07:23 GMT10 July 2020
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    A trove of audio files and body camera videos presented as evidence in the trial of Mohamed Noor, a former cop with Minnesota's Minneapolis Police Department, was released to the public this week, offering a glimpse into the confusion that unfolded on the night that Aussie Justine Damond was killed in 2017.

    Damond was fatally shot by Noor on July 15, 2017. Noor had arrived to Damond's Minneapolis home with his partner, Matthew Harrity, after the pair were informed by a police dispatcher of reports of a possible assault. Those reports were filed by Damond, who during her two 911 calls indicated that she'd heard a woman in an alley behind her house making distressed "sex noises."

    Newly released footage shows Harrity explaining to Sgt. Shannon Barnette that they were on the scene to investigate reports of a possible assault, and that just as they were preparing to leave the area, Damond "came up outta nowhere." Barnette was the police incident commander at the scene.

    "We both got spooked. I had my gun out. I didn't fire," Harrity tells Barnette. "And then Noor pulled out and fired."

    ​Additional footage pulled from Barnette's bodycam captures the commander ordering her officers to cordon off the area with police tape and attempting to find out where Noor had been directed to wait until the incident could be assessed. Barnette eventually catches up with Noor, but their conversation cannot be heard as both the bodycam that Barnette and Noor were wearing are silenced.

    Video pulled from responding officer Jesse Lopez captures eyebrow-raising content in which the officer instructs a visibly shaken Noor to simply keep his "mouth shut" about the shooting.

    ​"Just keep to yourself. Keep your mouth shut," Lopez tells Noor, appearing to inform him that he doesn't "have to say anything to anybody. Alright."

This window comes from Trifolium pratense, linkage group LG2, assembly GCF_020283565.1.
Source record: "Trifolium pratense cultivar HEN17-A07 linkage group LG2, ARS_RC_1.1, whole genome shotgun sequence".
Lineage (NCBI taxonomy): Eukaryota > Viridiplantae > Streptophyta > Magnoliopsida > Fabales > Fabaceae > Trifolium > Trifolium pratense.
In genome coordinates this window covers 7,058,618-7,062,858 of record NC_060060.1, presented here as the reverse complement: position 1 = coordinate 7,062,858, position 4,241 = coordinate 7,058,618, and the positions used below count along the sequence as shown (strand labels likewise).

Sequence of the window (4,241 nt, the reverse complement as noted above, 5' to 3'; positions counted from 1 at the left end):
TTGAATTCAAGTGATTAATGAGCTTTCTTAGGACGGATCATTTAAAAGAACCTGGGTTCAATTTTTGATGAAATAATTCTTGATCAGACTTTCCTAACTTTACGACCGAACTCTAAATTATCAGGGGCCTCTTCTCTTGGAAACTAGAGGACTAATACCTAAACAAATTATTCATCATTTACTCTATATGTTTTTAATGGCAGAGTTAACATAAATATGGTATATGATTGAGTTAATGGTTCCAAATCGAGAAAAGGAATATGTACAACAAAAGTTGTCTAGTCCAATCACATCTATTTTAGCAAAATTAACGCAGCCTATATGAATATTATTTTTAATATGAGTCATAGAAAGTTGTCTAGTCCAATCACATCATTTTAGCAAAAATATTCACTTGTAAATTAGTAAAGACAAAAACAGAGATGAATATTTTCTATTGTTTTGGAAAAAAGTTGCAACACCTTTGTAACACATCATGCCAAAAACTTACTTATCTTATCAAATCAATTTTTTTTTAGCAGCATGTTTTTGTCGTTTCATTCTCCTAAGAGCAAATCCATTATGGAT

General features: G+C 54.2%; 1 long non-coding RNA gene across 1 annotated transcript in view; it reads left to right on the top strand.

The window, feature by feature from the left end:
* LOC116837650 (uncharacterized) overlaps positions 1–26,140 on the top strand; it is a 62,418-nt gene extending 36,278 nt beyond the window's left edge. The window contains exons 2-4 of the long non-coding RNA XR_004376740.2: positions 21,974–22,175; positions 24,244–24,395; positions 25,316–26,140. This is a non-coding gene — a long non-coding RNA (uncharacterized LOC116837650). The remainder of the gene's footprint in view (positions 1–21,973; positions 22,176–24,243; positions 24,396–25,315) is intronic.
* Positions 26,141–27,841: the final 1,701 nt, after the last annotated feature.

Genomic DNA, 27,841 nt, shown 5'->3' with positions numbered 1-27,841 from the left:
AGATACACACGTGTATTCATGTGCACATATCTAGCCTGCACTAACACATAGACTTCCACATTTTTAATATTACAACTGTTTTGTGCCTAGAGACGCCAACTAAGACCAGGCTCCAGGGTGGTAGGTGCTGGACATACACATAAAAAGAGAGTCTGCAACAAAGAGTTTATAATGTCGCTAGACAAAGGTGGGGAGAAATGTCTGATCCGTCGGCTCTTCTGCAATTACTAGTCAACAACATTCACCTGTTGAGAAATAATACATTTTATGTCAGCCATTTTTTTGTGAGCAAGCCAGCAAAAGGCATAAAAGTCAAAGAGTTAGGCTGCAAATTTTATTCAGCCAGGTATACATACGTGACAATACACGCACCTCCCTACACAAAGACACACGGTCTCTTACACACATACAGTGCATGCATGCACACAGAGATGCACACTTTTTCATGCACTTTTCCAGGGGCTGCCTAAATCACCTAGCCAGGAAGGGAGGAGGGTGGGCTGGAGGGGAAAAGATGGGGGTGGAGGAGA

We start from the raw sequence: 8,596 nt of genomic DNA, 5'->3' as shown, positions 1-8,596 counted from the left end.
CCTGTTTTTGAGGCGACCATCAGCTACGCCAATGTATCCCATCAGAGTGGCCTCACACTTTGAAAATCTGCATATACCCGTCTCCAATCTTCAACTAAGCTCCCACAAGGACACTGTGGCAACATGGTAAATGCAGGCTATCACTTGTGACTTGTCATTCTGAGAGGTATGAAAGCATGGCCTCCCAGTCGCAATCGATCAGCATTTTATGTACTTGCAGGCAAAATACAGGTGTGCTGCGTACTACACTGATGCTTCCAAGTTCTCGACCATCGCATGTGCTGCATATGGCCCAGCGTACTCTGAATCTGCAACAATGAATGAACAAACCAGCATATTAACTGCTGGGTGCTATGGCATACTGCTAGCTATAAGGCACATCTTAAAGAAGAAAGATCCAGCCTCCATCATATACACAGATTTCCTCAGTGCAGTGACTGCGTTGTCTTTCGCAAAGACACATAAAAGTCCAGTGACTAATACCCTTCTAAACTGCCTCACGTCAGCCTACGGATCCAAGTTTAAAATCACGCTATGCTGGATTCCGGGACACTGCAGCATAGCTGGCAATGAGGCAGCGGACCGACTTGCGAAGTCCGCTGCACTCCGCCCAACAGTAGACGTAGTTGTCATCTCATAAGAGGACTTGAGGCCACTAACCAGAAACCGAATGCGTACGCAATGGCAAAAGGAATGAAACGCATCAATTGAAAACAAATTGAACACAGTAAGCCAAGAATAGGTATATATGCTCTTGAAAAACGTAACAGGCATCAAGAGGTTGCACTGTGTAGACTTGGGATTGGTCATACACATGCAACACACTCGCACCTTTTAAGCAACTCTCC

Video pulled from the bodycams of various other officers that responded to the scene shows a state of confusion, with officers struggling to understand just what happened.

    Footage from officer Robert Lewis' bodycam shows him speaking to a fellow cop, trying to piece together the events that unfolded. "I don't know what the deal is," the officer says.

    ​Noor was ultimately convicted in April 2019 of third-degree murder and second-degree manslaughter, which carry prison sentences of 12.5 and four years, respectively. His sentencing hearing is scheduled for June 7.

    ​An additional five videos, which reportedly show Damond struggling to breath as first responders tend to her, are expected to be made available for public viewing on Friday. They, however, will contain some imagery and audio redactions, according to the Star Tribune.


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    Body Camera, Bodycam, Shooting Death, Shooting, Officer-Involved Shooting, Minneapolis Police Department, Justine Ruszczyk, Justine Damond, Minnesota, United States
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